Stoke & Staffordshire

Leek outdoor market loss rises by half

Market stall - generic image
Image caption The first outdoor market of the year on Wednesday was cancelled due to high winds

A Staffordshire market's trading loss has increased by more than half, council figures show.

It rose to more than £60,000 in 2010/11 for the Leek outdoor market, compared with about £40,000 in the previous year and more than £10,000 in 2008/09.

Every Wednesday 76 stalls are put up, but there are about 20 regular stall holders outdoors in Market Place.

Two indoor markets in the town, the Butter and Trestle markets, have fared much better and subsidise others, Staffordshire Moorlands District Council said.

'National problem'

The first Leek outdoor market of 2012 on Wednesday was cancelled on health and safety grounds due to high winds.

Asked what the problem was, the council's markets manager David Murrell said he thought it was "a complex one" and there was "a national problem of a decline in traditional markets".

"Over the past 30 odd years we've all changed the way we shop. There's the advent of supermarkets, there's the advent of online shopping and there's a huge amount of revenue that goes that way now.

"Markets are traditional and they've got to compete in an ever increasing, challenging market place overall and to do that we've got to get smarter.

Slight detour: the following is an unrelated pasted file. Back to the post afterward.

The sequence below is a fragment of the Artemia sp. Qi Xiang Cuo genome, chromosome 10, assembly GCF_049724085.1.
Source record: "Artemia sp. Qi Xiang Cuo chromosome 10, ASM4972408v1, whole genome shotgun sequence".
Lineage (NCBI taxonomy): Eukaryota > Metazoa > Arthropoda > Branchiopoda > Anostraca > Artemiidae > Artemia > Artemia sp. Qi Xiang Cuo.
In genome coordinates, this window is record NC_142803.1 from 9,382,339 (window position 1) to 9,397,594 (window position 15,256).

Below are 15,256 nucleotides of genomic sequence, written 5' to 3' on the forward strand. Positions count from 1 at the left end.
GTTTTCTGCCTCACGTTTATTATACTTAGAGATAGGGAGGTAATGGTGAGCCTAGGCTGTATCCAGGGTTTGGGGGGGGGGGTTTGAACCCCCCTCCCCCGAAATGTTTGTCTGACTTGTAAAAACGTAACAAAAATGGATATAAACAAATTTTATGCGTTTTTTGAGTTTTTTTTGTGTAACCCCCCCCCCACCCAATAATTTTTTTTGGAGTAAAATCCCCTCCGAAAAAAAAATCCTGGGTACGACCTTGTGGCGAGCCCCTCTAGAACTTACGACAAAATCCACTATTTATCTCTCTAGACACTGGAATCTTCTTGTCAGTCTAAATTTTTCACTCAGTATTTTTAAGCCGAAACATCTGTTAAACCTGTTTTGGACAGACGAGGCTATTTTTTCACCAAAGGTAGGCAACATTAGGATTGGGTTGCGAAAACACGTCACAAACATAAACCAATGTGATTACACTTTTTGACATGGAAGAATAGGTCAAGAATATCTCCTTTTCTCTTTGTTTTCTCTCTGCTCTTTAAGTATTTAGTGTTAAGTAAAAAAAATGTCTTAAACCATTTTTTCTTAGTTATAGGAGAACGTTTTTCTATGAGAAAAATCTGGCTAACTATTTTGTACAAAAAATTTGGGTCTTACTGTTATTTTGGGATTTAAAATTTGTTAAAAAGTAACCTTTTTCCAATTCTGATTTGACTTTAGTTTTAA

"We've got to provide more help, present better, have different lines."

The Butter and Trestle indoor markets made a profit of more than £60,000 in 2010/11.

But elsewhere in the council's area, Cheadle's outdoor and indoor markets made a loss of more than £30,000 in the same period.

The council was looking at an improvement plan for all of its markets over the next two to three years and developing marketing plans.

Mr Murrell said the authority was looking at options to reduce the cost of erecting and dismantling stalls, which was more than £85,000 a year.

'Declining areas'

The council was also working more closely with the town council, the chamber of trade and industry bodies, such as the National Market Traders Federation (NMTF), he added.

Mr Murrell said: "[We're] looking at how other markets around the country have made successes out of what were declining areas."

NMTF chief executive Joe Harrison said he knew the position of the Leek market and suggested "maybe putting some of the stalls along the high street, the main footfall of the town".

He added: "Maybe that would make some improvements.

"Very often on the national scene markets are in the traditional sort of historic parts of the town, rather than in what was developed in the 60s and 70s, slightly off where the historic centre was and that's now become the new town centre.

"So I'm not talking about miles away. I'm talking about a few hundred yards and yet it makes such a big difference."

Mr Harrison said markets had got to keep themselves "at the cutting edge" in a competitive world.

"We realise traders need to stand outside the stall and look in and see what they're getting right and what they're getting wrong.

"Many of the big boys in the high street are doing that week in, week out and that's what the traders need to do."

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